There is also a traditional grammatical distinction: "because" is considered a subordinating conjunction, and "for", a coordinating conjunction.
The meaning of "for" and "because" is almost the same. Since "for" can be used in a simple sentence, it "must" be coordinating.
I believe you because you never lie.
I believe you, because you never lie.
I believe you, for you never lie.
I believe you. For you never lie.
(Note: The purists object to "I believe you. Because you never lie." If they are right, "because" must be considered subordinating.)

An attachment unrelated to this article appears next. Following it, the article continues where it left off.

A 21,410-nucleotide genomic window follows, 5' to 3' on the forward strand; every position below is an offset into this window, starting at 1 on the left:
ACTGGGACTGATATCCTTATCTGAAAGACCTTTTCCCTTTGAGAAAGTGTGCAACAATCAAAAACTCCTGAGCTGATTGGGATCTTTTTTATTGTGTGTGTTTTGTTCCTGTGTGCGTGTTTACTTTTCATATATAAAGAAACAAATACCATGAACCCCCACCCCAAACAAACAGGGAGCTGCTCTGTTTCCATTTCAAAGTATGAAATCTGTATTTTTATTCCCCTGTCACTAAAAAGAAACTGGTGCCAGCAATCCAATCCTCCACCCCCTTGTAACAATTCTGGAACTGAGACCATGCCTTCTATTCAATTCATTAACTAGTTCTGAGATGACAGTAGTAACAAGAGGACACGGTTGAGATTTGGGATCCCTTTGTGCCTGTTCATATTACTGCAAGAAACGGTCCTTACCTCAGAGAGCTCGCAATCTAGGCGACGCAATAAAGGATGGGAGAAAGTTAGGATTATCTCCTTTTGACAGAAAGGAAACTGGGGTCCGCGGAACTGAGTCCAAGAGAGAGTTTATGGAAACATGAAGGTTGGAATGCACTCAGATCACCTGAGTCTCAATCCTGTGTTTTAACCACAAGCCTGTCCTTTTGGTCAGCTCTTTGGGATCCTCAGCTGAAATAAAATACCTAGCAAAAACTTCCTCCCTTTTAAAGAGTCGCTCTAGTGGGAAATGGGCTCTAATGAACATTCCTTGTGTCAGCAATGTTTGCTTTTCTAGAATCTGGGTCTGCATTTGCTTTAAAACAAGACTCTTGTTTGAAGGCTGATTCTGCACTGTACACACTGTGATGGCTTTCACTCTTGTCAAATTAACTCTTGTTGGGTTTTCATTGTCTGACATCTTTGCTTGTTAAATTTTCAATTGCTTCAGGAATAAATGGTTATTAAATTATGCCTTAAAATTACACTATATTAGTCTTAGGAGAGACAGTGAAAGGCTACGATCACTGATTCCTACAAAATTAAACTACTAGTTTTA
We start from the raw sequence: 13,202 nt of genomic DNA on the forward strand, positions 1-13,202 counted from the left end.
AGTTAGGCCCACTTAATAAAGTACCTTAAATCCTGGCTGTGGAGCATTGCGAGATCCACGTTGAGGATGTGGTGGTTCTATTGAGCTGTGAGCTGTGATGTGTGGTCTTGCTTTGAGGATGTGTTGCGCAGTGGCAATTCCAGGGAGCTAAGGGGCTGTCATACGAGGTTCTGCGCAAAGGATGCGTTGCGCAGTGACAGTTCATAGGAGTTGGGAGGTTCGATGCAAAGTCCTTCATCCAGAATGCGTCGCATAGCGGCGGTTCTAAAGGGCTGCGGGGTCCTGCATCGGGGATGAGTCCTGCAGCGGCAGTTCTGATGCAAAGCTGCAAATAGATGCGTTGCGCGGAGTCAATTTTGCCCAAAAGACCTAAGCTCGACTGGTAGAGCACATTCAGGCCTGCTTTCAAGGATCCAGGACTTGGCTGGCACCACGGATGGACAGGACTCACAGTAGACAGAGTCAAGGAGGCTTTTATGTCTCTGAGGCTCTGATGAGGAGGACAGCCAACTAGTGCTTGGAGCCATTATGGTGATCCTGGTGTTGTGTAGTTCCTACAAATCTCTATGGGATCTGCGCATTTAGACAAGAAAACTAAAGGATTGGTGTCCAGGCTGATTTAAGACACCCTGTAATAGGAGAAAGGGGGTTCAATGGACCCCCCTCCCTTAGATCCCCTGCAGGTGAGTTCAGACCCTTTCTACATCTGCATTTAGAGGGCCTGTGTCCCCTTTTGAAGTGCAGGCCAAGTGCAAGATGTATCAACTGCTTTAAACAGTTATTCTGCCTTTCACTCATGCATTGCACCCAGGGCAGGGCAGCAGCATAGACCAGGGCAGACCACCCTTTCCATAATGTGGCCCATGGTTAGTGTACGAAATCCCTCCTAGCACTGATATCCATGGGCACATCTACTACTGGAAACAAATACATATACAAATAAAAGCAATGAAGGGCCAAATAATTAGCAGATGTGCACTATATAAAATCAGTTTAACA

But the distinction doesn't really explain the necessity for a comma. Ultimately the comma and the period reflect pauses in speech.
To be honest, only an extremely fastidious kid would say "for" in that sentence. Most would say 'cause. "For" is a wonderful word, but best saved for writing.
One last thing: the idiom is to say "I'm taking the train to the city this afternoon". It's more immediate, therefore more vivid.